Target Corp. may have a new chief executive officer, but Wall Street’s reaction shows the amount of work ahead.
Target’s shares fell 2.9 percent Thursday to close at $59.59 on the New York Stock Exchange even as the retailer removed a major uncertainty by tapping Brian Cornell, former ceo of PepsiCo Americas Foods, as chairman and ceo, effective Aug. 12. While Cornell has solid retail experience with stints at Sam’s Club and Michael’s, and has fast-moving consumer goods covered through the PepsiCo job, retail experts said he might lack the digital experience needed to create Target 2.0. Nonetheless, the retailer said Cornell’s top priorities will be accelerating the company’s performance and advancing Target’s omnichannel evolution. Target’s profit has fallen for six consecutive quarters.
The appointment of Cornell, the first ceo to be hired from outside the company, caps a fraught four-month search for a new leader after embattled ceo Gregg Steinhafel left in May. John Mulligan, the retailer’s chief financial officer, has been the interim ceo.
“Brian Cornell feels somewhat safe,” said Carol Spieckerman, president of Newmarketbuilders. “I wouldn’t call Brian Cornell an old-school choice. This hiring from CPG [consumer packaged goods] companies has been at work for a while at retail. It’s very quickly going to become yesterday’s model.”
“He is a very experienced executive sitting on both sides of the manufacturer and retailer equation,” said Amy Koo, a senior analyst at Kantar. “There’s a lot of focus on supply chain and making sure things are in stock. Getting somebody so focused on execution and operations will be good for Target, not only for the food business and the consumables business, but in general. It’s not clear how much he understands about updating Target’s ‘Expect More, Pay Less’ brand message. How do you make Target exciting for Millennials and moms to shop? The top reason people go into the store is not to pick up consumable items, but to buy apparel and general merchandise. He needs to keep Target ‘Tarjay.’”
In terms of technology experience, Koo said Cornell has “done a few things here and there. It’s not the same level of transformative change that’s going to be necessary. There’s everything from supply-chain management to how to communicate with guests to using mobile to being able to sell and fulfill — it’s a massive amount of change, not just a one-off. He doesn’t seem to have that depth of experience. They picked an outsider because they knew they needed an outsider’s perspective. He’s an insider outsider.”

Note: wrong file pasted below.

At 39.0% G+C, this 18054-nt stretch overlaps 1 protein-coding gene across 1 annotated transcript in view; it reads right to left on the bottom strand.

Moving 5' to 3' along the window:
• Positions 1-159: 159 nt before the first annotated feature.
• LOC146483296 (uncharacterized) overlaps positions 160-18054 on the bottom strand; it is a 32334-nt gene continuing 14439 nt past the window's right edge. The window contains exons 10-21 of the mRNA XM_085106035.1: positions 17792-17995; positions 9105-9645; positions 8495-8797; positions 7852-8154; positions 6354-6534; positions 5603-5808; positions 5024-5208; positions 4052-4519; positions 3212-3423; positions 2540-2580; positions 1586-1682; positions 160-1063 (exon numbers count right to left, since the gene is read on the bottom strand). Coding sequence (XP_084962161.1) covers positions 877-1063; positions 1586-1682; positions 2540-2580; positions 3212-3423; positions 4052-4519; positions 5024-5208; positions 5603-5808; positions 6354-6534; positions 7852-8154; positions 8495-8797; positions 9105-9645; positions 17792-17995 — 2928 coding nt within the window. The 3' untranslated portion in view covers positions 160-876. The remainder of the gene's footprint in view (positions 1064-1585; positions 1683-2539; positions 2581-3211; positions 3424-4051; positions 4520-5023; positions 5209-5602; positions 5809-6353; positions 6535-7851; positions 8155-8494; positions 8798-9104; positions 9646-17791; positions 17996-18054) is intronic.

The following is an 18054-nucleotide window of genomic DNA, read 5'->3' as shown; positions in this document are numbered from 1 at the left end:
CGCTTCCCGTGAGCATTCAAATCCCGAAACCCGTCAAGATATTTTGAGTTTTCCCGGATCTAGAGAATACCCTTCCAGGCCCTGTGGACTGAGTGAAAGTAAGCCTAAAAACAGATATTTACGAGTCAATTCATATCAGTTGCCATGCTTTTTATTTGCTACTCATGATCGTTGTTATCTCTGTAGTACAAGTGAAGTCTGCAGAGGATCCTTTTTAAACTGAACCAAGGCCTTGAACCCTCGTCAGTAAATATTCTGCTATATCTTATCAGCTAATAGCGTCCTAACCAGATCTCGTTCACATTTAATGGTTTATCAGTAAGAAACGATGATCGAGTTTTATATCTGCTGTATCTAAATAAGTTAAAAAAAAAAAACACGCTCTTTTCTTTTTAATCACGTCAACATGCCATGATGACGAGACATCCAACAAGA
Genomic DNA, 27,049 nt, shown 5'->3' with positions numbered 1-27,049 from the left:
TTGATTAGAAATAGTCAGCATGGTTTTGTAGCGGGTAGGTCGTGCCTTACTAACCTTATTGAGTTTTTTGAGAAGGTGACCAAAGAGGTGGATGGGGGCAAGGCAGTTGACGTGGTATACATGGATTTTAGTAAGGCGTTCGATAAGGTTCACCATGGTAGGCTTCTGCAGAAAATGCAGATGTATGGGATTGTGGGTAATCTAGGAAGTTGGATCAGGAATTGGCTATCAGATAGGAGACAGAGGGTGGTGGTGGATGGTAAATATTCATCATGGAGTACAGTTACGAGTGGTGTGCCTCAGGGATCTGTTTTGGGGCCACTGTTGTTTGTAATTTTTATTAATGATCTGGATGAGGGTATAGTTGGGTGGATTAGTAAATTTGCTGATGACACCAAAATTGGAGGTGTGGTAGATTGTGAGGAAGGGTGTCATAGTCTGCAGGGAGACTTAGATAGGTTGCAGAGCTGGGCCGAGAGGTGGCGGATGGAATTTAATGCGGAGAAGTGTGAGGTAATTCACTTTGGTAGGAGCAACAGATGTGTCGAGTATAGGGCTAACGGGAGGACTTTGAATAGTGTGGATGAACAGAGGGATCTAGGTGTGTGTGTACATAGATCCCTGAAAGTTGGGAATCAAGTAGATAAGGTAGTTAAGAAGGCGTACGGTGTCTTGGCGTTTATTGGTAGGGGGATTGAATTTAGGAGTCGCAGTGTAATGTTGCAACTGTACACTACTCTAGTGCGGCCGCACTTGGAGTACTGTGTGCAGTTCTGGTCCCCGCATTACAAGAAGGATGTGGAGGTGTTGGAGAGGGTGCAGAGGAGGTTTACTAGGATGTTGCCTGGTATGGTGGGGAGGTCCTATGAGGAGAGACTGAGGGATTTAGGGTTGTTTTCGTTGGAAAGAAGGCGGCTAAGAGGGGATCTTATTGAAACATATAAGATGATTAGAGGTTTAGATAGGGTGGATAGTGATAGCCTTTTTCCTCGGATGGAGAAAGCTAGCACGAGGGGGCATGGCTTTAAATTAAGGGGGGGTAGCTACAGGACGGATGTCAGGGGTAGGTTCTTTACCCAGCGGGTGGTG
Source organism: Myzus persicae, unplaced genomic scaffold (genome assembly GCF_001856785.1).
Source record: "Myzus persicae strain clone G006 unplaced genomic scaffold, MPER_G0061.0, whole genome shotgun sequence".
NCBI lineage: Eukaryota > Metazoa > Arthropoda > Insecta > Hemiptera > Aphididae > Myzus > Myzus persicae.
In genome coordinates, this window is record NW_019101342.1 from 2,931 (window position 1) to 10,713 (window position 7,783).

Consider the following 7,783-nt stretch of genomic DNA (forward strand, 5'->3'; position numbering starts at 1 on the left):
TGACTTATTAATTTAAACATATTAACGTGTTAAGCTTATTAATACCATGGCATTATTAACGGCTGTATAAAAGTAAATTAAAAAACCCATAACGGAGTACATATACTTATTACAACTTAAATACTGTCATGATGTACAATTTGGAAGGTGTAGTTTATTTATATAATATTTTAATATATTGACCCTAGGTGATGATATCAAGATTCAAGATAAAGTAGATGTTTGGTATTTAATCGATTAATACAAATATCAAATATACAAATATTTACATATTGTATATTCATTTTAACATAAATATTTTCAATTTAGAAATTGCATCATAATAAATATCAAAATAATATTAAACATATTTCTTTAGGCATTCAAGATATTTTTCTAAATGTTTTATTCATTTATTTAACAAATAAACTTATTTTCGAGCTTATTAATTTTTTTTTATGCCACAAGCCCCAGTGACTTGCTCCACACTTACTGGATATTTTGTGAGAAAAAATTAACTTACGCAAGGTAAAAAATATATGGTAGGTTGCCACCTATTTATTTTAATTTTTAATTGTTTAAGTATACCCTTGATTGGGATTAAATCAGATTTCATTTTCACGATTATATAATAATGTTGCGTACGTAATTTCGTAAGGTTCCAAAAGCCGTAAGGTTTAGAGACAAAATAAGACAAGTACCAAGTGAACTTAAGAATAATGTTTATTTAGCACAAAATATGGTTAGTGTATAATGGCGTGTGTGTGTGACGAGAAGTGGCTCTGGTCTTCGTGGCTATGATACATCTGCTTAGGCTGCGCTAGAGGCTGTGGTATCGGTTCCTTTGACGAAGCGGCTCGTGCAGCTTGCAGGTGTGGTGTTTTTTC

Koo said Cornell is “an executor. For a company that relies on pizzazz and marketing and always looking to the next new exciting thing, this was not a revolutionary choice.”
Target’s regimented and rules-oriented culture with a top-to-down hierarchy is hard to understand and difficult to manage, said Koo. “Looking at expansion into smaller stores and a more localized approach, you have to empower people at the local level to make decisions,” she said. “Target needs to look at its assortments for small boxes and localize and tailor them to the folks on the ground.”
“Cornell’s experience gives him the ability to take the Target business and hit the ground running,” said Ken Perkins, a retail analyst at Morningstar. “It’s understanding the motivation behind consumer trends and the overall value proposition for customers, while assembling a team that can execute that strategy. In terms of setting the vision, he has enough knowledge to take the company in that direction.”
Canada will be a big challenge for Cornell. Target has lost about $1 billion since it ventured north. In the U.S., Target’s traffic decline is due in part to a massive data breach during the Christmas season; the retailer is still trying to win back consumers. Longer term, e-tailers such as Amazon pose a threat. “How do you keep customers? You need to have the right platforms and need to cultivate loyalty,” said Perkins.
Target’s Technology Innovation Center in San Francisco’s financial district has given the company a foothold in Silicon Valley. However, it pales in comparison to @WalmartLabs, which makes frequent acquisitions and operates fairly autonomously from Wal-Mart’s corporate hierarchy. “You’re not hearing announcements coming directly out of that entity,” Spieckerman said of Target. “It doesn’t have the same autonomy and authority as @WalmartLabs. With Cornell’s hiring, will Target allow the California satellite to work in a more autonomous and authoritative way? It will be interesting to see if Target continues to be very headquarters focused.
“Target is at a bit of a crossroads,” Spieckerman said. “Have executives like Kathee Tesija [executive vice president of and chief merchandising and supply chain officer] been given incentives to stay the course, or is this going to become a departure point for some of them who’ve been around for a while?” Tesija is said to have been a candidate for the ceo job. “We’re wondering if the president position was left open to potentially give to Kathee,” Koo said.